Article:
Small Business Management 13e

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The Harvest Plan
Part 3 Developing the New
Venture Business Plan
PowerPoint Presentation by Charlie Cook
The University of West Alabama
Copyright © 2006 Thomson Business & Professional Publishing.
All rights reserved.
Looking Ahead
After studying this chapter, you should be able to:
1.
Explain the importance of having a harvest, or exit,
plan.
2.
Describe the options available for harvesting.
3.
Explain the issues in valuing a firm that is being
harvested and deciding on the method of payment.
4.
Provide advice on developing an effective harvest
plan.
Copyright © 2006 Thomson Business & Professional Publishing. All rights reserved.
12–2
The Importance of the Exit
• Exiting (or Harvesting)
–The process used by entrepreneurs and investors to
reap the value of a business when they get out of it
–The process involves:
• Capturing value (cash value)
• Reducing risk
• Creating future options
Copyright © 2006 Thomson Business & Professional Publishing. All rights reserved.
12–3
Methods for Exiting a Business
Exhibit 12.1
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12–4
Exiting: Selling the Firm
• Buyers’ Reasons for Purchasing a Firm:
–Strategic acquisition
• Synergies to be gained in combination with other assets
–Financial acquisition
• Profitability of the firm as a stand-alone business
–Employee acquisition
• Preservation of employment for
current employees
Copyright © 2006 Thomson Business & Professional Publishing. All rights reserved.
12–5
Exiting: Selling the Firm (cont’d.)
• Strategic Acquisition
–A purchase in which the value of the business is
based on both the firm’s stand-alone characteristics
and synergies that the buyer thinks can be created by
the strategic fit of the firm and a potential buyer
• Financial Acquisition
–A purchase in which the value of the business is
based on the stand-alone cash generating potential of
the firm being acquired
Copyright © 2006 Thomson Business & Professional Publishing. All rights reserved.
12–6
Exiting: Selling the Firm (cont’d.)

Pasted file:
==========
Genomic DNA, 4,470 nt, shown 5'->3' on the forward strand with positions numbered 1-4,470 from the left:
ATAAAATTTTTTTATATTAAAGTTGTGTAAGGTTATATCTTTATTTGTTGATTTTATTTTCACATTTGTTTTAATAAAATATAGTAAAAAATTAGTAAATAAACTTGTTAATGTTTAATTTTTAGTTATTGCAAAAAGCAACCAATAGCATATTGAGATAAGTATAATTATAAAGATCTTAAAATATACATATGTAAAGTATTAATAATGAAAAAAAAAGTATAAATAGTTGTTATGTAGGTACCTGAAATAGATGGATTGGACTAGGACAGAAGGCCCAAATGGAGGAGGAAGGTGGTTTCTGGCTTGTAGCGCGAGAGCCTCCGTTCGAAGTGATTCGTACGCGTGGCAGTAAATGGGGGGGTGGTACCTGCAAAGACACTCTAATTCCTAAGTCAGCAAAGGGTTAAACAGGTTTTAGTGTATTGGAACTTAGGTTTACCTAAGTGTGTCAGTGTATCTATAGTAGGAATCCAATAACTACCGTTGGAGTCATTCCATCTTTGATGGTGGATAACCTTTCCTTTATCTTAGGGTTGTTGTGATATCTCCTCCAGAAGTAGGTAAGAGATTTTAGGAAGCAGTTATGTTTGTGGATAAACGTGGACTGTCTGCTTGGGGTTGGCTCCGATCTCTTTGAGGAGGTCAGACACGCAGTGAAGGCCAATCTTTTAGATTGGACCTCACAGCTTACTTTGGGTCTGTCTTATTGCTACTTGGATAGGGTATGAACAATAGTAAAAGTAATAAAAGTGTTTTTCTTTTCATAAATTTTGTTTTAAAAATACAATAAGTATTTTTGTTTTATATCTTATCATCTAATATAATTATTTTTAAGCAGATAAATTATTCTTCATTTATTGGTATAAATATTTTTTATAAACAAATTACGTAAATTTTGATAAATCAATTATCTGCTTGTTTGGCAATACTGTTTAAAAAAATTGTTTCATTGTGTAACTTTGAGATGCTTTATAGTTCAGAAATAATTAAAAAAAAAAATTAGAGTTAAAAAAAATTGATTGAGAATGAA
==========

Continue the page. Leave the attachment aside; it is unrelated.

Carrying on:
• Leveraged Buyout (LBO)
–A purchase heavily financed with debt, when the
potential cash flow of the target company is expected
to be sufficient to meet debt repayments
• Bust-up LBO—purchasing with the intention of selling off
assets
• Build-up LBO—purchasing similar firms to make one larger
company
• Management buyout (MBO)—the firm’s top managers become
significant shareholders in the acquired firm through debt
financing
Copyright © 2006 Thomson Business & Professional Publishing. All rights reserved.
12–7
Exiting: Selling the Firm (cont’d.)
• Employee Stock Ownership Plan (ESOP)
–A method by which a firm is sold either in part or in
total to its employees
–Employees retirement contributions are used to
purchase shares in the firm
–Frequently is the exit method of last resort
–Motivates the employeeowners to perform
Copyright © 2006 Thomson Business & Professional Publishing. All rights reserved.
12–8
Leveraged ESOP Buyout
1. Employer firm
guarantees payment
of loan.
Employer
Firm
5. Employer firm
makes annual
contribution for
employee stock
purchases.
3. Cash from loan
is used to buy
owner’s stock.
Lender
2. ESOP trust
borrows money
from lender.
6. ESOP trust
makes payment
on loan.
ESOP
Trust
Selling
Owner
Copyright © 2006 Thomson Business & Professional Publishing. All rights reserved.
4. Stock is sent to
ESOP trust for
benefit of employees.
12–9
Exiting: Releasing the Firm’s Cash Flows
• Exiting by Withdrawing Firm’s Cash
–Advantages
• Retain control of firm while harvesting investment
• No need to seek a buyer or incur expenses associated with
sale of business
–Disadvantages
• Loss of development potential and opportunities
• Tax disadvantages of cash withdrawal
• Requires patience to siphon off cash slowly